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Bruno, James E.; Dirkzwager, A. – Educational and Psychological Measurement, 1995
Determining the optimal number of choices on a multiple-choice test is explored analytically from an information theory perspective. The analysis revealed that, in general, three choices seem optimal. This finding is in agreement with previous statistical and psychometric research. (SLD)
Descriptors: Distractors (Tests), Information Theory, Multiple Choice Tests, Psychometrics
Peer reviewed Peer reviewed
Knowles, Susan L.; Welch, Cynthia A. – Educational and Psychological Measurement, 1992
A meta-analysis of the difficulty and discrimination of the "none-of-the-above" (NOTA) test option was conducted with 12 articles (20 effect sizes) for difficulty and 7 studies (11 effect sizes) for discrimination. Findings indicate that using the NOTA option does not result in items of lesser quality. (SLD)
Descriptors: Difficulty Level, Effect Size, Meta Analysis, Multiple Choice Tests
Peer reviewed Peer reviewed
Cizek, Gregory J. – Educational and Psychological Measurement, 1994
Performance of a common set of test items on an examination in which the order of options for one test form was experimentally manipulated. Results for 759 medical specialty board examinees find that reordering item options results in significant but unpredictable effects on item difficulty. (SLD)
Descriptors: Change, Difficulty Level, Equated Scores, Licensing Examinations (Professions)
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Trevisan, Michael S.; And Others – Educational and Psychological Measurement, 1994
The reliabilities of 2-, 3-, 4-, and 5-choice tests were compared through an incremental-option model on a test taken by 154 high school seniors. Creating the test forms incrementally more closely approximates actual test construction. The nonsignificant differences among the option choices support the three-option item. (SLD)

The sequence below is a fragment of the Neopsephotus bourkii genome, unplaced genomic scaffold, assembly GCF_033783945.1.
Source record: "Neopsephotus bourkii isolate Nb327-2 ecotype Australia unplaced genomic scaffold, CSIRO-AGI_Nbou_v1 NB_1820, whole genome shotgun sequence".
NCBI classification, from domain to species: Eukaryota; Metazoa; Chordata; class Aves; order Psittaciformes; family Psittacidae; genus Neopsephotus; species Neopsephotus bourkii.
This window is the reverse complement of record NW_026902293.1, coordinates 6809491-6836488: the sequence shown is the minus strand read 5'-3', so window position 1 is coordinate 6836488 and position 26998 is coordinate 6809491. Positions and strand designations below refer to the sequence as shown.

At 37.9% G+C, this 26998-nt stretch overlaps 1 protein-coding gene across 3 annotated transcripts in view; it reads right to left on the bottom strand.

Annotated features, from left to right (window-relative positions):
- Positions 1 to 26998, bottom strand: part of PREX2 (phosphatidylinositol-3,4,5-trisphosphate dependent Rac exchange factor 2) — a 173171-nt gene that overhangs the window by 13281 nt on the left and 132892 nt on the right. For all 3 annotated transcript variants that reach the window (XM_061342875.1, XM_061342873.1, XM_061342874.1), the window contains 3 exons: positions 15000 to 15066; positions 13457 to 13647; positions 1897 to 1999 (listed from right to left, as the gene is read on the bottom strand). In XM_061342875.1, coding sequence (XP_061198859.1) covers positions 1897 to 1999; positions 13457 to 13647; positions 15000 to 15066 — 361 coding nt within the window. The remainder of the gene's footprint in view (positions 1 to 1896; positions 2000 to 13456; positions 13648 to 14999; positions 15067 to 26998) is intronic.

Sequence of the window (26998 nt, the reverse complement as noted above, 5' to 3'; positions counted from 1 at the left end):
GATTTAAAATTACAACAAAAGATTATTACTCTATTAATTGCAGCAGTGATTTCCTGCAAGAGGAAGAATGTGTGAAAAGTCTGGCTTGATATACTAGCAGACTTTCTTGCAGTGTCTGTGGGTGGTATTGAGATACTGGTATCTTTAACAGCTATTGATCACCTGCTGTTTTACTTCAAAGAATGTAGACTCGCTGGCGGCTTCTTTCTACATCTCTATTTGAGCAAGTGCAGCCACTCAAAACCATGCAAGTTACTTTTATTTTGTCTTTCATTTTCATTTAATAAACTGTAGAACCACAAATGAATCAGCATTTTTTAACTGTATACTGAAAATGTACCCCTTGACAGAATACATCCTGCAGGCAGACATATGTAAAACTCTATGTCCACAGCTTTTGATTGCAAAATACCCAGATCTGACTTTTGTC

Descriptors: Distractors (Tests), Estimation (Mathematics), High School Students, High Schools
Peer reviewed Peer reviewed
Trevisan, Michael S.; And Others – Educational and Psychological Measurement, 1991
The reliability and validity of multiple-choice tests were computed as a function of the number of options per item and student ability for 435 parochial high school juniors, who were administered the Washington Pre-College Test Battery. Results suggest the efficacy of the three-option item. (SLD)
Descriptors: Ability, Comparative Testing, Distractors (Tests), Grade Point Average
Peer reviewed Peer reviewed
Crehan, Kevin D.; And Others – Educational and Psychological Measurement, 1993
Studies with 220 college students found that multiple-choice test items with 3 items are more difficult than those with 4 items, and items with the none-of-these option are more difficult than those without this option. Neither format manipulation affected item discrimination. Implications for test construction are discussed. (SLD)
Descriptors: College Students, Comparative Testing, Difficulty Level, Distractors (Tests)
Peer reviewed Peer reviewed
Plake, Barbara S.; Huntley, Renee M. – Educational and Psychological Measurement, 1984
Two studies examined the effect of making the correct answer of a multiple choice test item grammatically consistent with the item. American College Testing Assessment experimental items were constructed to investigate grammatical compliance to investigate grammatical compliance for plural-singular and vowel-consonant agreement. Results suggest…
Descriptors: Grammar, Higher Education, Item Analysis, Multiple Choice Tests
Peer reviewed Peer reviewed
Wilcox, Rand R. – Educational and Psychological Measurement, 1982
When determining criterion-referenced test length, problems of guessing are shown to be more serious than expected. A new method of scoring is presented that corrects for guessing without assuming that guessing is random. Empirical investigations of the procedure are examined. Test length can be substantially reduced. (Author/CM)
Descriptors: Criterion Referenced Tests, Guessing (Tests), Multiple Choice Tests, Scoring